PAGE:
“GVHD of the mouth significantly increases your risk of developing tooth decay. It’s important to see your dentist at least twice a year for regular dental cleaning and screening for cavities,” Dr. Treister says.

There is no way of knowing how long someone will need to be treated for GVHD of the mouth. But Dr. Treister says, “Because there are effective treatment options available, most patients will continue to have good oral health and a good quality of life as it relates to their mouth.”

For Cindy, managing GVHD of the mouth isn’t always easy, but she tries to focus on the positive.

“I’m fortunate that my GVHD has been relatively mild. During the frustrating times, I think back to what my life was like when I was going through treatment for MDS,” she says. “I’m thankful for the life I have today.”

For more information
If you’ve been diagnosed with GVHD of the mouth or would like to learn more, download Fast Facts: Chronic GVHD of the Mouth, developed by Be The Match® and the Chronic Graft-versus-Host Disease Consortium. The fact sheet offers information on how to ease symptoms of GVHD of the mouth, how it can be treated, how to keep your mouth and gums healthy, and when to call your doctor.

11 Responses to “Tips for managing GVHD of the mouth”

  1. Zenon Forosty says:

    I wish to have more info on the substance of this article

  2. Lisa says:

    What about other forms of GVHD? I’ve had different forms of GVHD since my transplant in 2009. At present it’s my muscle and a tightness in my skin. Particularly my legs. I would love to know if and how other patients have delt with this.

    • Be The Match says:

      Hi Lisa,

      Great question! You can learn more about other forms of GVHD and hear about other patient stories here: https://bethematch.org/For-Patients-and-Families/Life-after-transplant/Graft-versus-host-disease–GVHD-/

      Best wishes,
      Be The Match

    • David says:

      I had trouble with my legs as well. Far down the road from transplant – 2 years. What my md and I found was elevated Eosonophil levels. These are white blood cells that fight parasitic infection. Normal levels are <6%. Mine were fine in May 2015, in August and December they were at 17%. Walking and stretching will help, but I took a short course of pred and got it down to 2% in a few weeks.

  3. Bill says:

    I’ve had GVH of the skin, especially the legs, specifically my shins/ankles for several years. I’ve used a topical steroid on it as needed and it responds very well.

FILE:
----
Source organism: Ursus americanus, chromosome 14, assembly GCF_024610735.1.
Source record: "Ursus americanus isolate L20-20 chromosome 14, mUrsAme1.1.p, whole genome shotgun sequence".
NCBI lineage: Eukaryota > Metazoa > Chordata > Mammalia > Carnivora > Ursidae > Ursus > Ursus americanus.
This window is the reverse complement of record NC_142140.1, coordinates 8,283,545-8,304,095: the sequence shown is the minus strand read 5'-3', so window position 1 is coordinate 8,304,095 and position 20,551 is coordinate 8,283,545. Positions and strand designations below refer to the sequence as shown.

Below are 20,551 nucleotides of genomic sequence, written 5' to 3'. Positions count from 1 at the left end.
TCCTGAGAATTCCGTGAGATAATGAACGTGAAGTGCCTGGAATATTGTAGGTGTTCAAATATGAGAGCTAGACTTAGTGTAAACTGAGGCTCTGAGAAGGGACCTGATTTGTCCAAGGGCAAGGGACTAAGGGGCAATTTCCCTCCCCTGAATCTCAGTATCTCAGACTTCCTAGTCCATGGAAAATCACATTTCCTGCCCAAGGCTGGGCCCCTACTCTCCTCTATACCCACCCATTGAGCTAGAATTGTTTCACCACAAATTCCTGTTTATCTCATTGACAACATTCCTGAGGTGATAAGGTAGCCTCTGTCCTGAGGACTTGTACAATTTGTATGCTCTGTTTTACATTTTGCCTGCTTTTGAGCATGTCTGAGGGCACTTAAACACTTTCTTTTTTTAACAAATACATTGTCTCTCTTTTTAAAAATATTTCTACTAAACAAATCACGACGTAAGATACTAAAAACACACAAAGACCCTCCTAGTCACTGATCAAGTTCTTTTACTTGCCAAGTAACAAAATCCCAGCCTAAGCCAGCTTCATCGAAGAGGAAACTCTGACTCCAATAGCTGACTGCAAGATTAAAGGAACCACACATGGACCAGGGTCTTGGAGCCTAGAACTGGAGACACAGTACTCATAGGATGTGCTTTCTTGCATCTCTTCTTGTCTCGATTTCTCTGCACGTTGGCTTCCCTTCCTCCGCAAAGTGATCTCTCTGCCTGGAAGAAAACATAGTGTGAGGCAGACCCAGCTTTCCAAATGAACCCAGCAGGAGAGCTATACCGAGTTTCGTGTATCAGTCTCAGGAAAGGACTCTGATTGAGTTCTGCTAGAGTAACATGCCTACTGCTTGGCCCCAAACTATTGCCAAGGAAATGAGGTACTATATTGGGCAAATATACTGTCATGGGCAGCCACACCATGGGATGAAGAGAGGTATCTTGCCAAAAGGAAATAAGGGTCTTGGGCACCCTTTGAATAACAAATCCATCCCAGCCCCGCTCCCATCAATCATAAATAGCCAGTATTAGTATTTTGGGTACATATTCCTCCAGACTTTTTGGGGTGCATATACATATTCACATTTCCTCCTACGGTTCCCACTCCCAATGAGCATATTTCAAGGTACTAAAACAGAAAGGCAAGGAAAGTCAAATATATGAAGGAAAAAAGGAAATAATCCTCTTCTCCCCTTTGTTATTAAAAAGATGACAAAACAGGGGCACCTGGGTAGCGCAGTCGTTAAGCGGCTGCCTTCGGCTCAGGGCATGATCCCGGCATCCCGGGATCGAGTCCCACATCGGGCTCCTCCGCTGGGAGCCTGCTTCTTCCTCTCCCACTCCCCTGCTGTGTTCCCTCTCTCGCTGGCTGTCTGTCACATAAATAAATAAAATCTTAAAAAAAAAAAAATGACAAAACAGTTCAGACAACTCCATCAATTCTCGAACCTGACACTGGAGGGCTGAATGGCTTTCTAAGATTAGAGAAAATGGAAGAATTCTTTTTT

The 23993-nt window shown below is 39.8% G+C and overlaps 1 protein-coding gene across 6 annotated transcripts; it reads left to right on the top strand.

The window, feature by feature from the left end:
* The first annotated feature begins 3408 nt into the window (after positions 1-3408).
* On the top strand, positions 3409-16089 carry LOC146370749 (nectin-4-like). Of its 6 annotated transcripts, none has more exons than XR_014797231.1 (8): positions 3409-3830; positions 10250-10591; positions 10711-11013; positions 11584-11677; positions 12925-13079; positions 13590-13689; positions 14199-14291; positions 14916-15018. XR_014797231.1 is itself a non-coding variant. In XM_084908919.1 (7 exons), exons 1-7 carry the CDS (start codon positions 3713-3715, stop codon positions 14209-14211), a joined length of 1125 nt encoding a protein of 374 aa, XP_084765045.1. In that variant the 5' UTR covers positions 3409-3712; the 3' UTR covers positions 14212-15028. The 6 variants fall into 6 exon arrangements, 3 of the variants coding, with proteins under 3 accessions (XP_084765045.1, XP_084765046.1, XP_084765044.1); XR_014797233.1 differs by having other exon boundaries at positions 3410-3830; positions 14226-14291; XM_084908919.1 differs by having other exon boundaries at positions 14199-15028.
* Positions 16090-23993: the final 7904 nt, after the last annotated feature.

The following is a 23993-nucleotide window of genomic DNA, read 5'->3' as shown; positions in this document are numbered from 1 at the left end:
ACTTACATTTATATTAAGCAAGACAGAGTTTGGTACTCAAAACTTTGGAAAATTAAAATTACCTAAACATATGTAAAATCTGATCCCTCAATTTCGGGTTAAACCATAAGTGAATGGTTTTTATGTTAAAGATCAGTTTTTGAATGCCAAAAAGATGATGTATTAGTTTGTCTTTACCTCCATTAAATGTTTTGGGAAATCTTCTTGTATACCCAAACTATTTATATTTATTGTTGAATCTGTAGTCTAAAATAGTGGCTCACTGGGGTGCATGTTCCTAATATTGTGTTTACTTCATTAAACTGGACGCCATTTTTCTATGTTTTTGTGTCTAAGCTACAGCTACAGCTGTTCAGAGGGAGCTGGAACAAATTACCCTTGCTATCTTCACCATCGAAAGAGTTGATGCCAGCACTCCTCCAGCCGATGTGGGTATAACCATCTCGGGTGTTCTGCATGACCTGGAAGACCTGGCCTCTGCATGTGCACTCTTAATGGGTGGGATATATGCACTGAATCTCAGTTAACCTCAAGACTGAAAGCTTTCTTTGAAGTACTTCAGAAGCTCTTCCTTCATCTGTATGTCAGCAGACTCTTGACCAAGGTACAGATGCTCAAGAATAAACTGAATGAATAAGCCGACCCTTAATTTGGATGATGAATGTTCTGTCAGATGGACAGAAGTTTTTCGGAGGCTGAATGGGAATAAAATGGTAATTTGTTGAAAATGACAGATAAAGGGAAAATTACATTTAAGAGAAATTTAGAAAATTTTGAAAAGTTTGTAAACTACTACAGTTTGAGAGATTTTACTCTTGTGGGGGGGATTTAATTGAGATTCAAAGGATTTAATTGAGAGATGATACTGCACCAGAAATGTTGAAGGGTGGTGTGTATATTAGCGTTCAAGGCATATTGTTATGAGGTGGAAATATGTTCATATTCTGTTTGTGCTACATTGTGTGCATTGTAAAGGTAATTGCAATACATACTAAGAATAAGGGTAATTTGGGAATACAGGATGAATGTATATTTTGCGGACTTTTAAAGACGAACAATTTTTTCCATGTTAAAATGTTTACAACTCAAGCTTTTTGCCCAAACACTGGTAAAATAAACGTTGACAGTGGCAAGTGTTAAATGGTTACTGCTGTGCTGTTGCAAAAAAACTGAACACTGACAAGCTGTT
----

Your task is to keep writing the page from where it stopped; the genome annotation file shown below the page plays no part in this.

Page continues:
Ironically, I’m schedule to see Dr Treister next week for what is probably GVH of the mouth.

  4. jill says:

    great article I have been having trouble swallowing food and just thought maybe I was eating to fast. I never had this problem before transplant. Thanks for the info

  5. Jackie says:

    Has anyone tried Neutrasal? As a BMT survivor and a dental hygienist I’m very interested to hear feedback. Thanks.

  6. Jane says:

    My daughter is one month after transplant and she is vomiting blood and stomach, chest pain. Could this be one of the symptoms of GVHD.

  7. Camille says:

    My husband has had gvhd of the skin for about 6 months. He is almost one year out after having a halo transplant. He has lots of debris and tissue in back of mouth, on tongue and in airways that are causing difficulty breathing. Was recently intubated… Could this be gvhd or the mouth???? They are going to biopsy tissue. Any information would be helpful

  8. Shantel says:

    I Had a BMT in 2014 & I’m wondering what I can do about my lips, because I suffered from GVHD of the mouth. I have color Pigmentation On my Lips. I Have & Light & dark spots all over my Lips. Any suggestions on how to get the color back on my Lips.?

  9. Jack says:

    Hi! I am also diagnosed with oral gvhd and i have prescribed gel and oral solutions to reduce the symptoms. So far I am fine but the only problem I have is about my diet. I don’t know what to eat. Can you plesse help me out on what diet shoul I follow? Do you know a well balances diet appropriate for my condition? Thank you very much!!